Tz Database lawsuit dismissed, no copyright for the rising Sun yet

Astrology software producer Astrolabe won’t be granted with copyright on the rising Sun: the lawsuit brought against the maintainers of the Time Zone Database has been dismissed, while the USA company pledged not to try suing anyone again on the same matter.

Maintained since 1986 by Arthur David Olson and Paul Eggert, the tz database hosts an on-line reference-copy of world wide time zones including daylight saving time, a record of historical time zones since the Seventies and other related information.

The database is updated several times per years according to changes to the world time zones, and many software programs and operating systems (mostly Unix and Linux based ones) rely on it for accurate time settings. Astrolabe sued Olson and Eggert in September 2011, seemingly because the tz database contained information from an atlas that the company considered its own copyrighted stuff.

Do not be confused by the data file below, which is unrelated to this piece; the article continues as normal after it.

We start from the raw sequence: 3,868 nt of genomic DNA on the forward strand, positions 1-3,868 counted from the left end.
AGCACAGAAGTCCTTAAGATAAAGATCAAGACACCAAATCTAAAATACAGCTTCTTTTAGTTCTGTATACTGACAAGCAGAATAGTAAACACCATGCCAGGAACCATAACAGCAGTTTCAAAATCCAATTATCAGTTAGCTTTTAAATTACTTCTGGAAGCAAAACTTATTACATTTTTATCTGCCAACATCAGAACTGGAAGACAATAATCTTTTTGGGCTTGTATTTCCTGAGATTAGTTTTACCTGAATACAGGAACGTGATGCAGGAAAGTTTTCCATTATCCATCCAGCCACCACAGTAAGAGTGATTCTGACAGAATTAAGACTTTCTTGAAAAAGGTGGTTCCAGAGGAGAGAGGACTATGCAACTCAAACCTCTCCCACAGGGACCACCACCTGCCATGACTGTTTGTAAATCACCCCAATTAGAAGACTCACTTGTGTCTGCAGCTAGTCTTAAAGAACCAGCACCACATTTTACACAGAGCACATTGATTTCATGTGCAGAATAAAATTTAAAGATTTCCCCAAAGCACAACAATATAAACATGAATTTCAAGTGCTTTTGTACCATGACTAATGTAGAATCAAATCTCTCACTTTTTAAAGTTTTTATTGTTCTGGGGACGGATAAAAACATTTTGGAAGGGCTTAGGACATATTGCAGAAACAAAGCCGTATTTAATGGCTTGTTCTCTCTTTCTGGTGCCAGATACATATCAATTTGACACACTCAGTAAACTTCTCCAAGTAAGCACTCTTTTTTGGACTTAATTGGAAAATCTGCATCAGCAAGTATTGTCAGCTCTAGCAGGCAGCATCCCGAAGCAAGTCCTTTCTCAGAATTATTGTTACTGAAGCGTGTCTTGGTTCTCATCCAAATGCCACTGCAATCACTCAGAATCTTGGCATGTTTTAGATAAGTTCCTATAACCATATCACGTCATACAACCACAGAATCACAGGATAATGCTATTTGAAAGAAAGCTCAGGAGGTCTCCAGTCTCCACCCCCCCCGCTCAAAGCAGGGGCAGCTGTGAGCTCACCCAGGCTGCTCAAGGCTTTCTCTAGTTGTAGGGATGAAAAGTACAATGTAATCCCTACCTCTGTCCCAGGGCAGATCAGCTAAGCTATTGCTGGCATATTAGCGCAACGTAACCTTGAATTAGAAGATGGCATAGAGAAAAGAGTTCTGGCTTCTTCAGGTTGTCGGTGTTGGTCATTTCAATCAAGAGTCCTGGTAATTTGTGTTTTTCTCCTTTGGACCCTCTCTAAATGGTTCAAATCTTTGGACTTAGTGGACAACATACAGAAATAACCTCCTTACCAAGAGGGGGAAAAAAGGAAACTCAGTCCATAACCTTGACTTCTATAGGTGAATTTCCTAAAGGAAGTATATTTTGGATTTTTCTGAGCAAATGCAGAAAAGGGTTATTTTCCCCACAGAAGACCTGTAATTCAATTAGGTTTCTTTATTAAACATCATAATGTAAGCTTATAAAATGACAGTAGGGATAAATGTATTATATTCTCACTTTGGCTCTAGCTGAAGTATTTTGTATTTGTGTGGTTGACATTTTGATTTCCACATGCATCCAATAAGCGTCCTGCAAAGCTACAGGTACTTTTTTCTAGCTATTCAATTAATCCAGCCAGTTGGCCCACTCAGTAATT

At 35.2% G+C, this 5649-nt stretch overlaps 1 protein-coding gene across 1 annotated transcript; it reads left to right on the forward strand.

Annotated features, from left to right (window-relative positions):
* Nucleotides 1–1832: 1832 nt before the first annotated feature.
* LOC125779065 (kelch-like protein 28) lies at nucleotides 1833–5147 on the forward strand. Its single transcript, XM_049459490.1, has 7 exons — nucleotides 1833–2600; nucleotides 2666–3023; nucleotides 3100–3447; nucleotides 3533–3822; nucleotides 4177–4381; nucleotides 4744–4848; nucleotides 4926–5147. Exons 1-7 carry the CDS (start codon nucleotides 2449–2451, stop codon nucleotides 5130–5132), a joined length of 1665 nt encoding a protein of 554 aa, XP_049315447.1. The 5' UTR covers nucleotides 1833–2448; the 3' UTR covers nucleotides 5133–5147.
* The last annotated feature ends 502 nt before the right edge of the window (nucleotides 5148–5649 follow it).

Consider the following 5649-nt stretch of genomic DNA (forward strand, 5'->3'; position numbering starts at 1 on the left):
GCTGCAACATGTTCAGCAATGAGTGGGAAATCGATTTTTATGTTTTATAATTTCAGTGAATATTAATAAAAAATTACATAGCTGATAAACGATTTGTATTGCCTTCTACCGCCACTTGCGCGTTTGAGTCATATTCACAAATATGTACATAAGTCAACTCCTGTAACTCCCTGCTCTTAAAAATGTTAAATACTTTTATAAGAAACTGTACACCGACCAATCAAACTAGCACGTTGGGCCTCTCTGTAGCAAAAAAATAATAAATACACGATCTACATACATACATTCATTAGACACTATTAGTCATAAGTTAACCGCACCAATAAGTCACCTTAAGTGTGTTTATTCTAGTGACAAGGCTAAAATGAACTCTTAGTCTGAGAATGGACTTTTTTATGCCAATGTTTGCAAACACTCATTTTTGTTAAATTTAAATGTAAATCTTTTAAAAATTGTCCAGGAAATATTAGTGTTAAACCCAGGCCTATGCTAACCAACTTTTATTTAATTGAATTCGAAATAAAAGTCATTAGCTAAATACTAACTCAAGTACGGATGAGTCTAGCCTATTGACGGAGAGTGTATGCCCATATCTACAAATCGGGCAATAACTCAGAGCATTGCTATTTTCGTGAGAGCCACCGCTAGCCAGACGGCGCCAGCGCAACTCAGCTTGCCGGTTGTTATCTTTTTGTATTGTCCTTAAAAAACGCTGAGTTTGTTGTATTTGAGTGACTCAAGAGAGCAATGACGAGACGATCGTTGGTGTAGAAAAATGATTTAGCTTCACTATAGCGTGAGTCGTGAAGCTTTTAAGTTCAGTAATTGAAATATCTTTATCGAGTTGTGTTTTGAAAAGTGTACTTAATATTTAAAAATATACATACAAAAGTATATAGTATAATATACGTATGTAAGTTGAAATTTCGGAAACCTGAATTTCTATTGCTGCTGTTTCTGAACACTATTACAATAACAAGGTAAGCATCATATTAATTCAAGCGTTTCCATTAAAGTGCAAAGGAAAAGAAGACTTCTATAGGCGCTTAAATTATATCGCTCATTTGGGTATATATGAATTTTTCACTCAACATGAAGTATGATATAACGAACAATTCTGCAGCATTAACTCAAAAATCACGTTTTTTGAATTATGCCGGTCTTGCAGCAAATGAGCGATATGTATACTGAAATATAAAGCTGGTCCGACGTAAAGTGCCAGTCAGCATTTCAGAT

Given the importance of the tz project and the many infrastructures relying on it, leading institutions and organizations moved to defend it against the attack brought by Astrolabe: the Electronic Frontier Foundation backed Olson and Eggert legal defence, while the ICANN (Internet Corporation for Assigned Names and Numbers) put the database on a server belonging to IANA (Internet Assigned Numbers Authority) to assure its non-stop on-line availability.

Now the EFF reports that Astrolabe has dismissed the lawsuit, apologizing for the disruption caused to the volunteers who maintain the TZ database and to the Internet users overall. “Astrolabe’s lawsuit against Mr. Olson and Mr. Eggert was based on a flawed understanding of the law – the company states – We now recognize that historical facts are no one’s property and, accordingly, are withdrawing our Complaint”. So no copyright granted on the rising Sun, yet.

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